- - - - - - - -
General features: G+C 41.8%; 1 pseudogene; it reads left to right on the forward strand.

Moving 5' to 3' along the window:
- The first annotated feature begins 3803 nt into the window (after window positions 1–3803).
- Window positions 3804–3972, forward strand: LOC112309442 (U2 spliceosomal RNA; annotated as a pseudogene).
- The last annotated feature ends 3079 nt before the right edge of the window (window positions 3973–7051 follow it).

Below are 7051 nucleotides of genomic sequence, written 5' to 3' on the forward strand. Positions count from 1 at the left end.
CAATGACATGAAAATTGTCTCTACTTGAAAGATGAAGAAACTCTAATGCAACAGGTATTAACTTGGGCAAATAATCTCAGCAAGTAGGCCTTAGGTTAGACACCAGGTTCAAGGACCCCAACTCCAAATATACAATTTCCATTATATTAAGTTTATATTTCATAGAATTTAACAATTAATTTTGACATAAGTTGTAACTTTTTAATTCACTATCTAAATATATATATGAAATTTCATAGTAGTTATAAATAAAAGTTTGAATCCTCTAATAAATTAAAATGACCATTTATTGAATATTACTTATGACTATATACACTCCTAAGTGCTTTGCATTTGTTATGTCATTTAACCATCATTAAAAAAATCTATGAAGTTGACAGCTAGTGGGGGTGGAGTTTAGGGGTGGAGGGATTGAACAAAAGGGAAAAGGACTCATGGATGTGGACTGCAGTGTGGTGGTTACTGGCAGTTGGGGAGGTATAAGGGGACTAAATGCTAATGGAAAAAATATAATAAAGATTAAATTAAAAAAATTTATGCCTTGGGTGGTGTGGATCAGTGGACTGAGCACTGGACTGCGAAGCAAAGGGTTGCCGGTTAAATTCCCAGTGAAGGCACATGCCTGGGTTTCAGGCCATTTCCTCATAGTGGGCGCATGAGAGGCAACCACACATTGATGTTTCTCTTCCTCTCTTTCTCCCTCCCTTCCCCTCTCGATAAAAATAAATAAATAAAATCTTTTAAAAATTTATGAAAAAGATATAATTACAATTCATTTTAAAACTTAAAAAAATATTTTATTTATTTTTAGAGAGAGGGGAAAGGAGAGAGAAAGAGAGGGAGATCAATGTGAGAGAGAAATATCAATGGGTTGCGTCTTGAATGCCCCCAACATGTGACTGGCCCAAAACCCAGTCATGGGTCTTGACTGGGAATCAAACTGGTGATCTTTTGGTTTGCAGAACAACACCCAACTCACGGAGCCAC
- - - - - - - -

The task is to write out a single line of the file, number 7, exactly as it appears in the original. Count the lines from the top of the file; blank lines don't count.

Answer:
CAATGACATGAAAATTGTCTCTACTTGAAAGATGAAGAAACTCTAATGCAACAGGTATTAACTTGGGCAAATAATCTCAGCAAGTAGGCCTTAGGTTAGACACCAGGTTCAAGGACCCCAACTCCAAATATACAATTTCCATTATATTAAGTTTATATTTCATAGAATTTAACAATTAATTTTGACATAAGTTGTAACTTTTTAATTCACTATCTAAATATATATATGAAATTTCATAGTAGTTATAAATAAAAGTTTGAATCCTCTAATAAATTAAAATGACCATTTATTGAATATTACTTATGACTATATACACTCCTAAGTGCTTTGCATTTGTTATGTCATTTAACCATCATTAAAAAAATCTATGAAGTTGACAGCTAGTGGGGGTGGAGTTTAGGGGTGGAGGGATTGAACAAAAGGGAAAAGGACTCATGGATGTGGACTGCAGTGTGGTGGTTACTGGCAGTTGGGGAGGTATAAGGGGACTAAATGCTAATGGAAAAAATATAATAAAGATTAAATTAAAAAAATTTATGCCTTGGGTGGTGTGGATCAGTGGACTGAGCACTGGACTGCGAAGCAAAGGGTTGCCGGTTAAATTCCCAGTGAAGGCACATGCCTGGGTTTCAGGCCATTTCCTCATAGTGGGCGCATGAGAGGCAACCACACATTGATGTTTCTCTTCCTCTCTTTCTCCCTCCCTTCCCCTCTCGATAAAAATAAATAAATAAAATCTTTTAAAAATTTATGAAAAAGATATAATTACAATTCATTTTAAAACTTAAAAAAATATTTTATTTATTTTTAGAGAGAGGGGAAAGGAGAGAGAAAGAGAGGGAGATCAATGTGAGAGAGAAATATCAATGGGTTGCGTCTTGAATGCCCCCAACATGTGACTGGCCCAAAACCCAGTCATGGGTCTTGACTGGGAATCAAACTGGTGATCTTTTGGTTTGCAGAACAACACCCAACTCACGGAGCCAC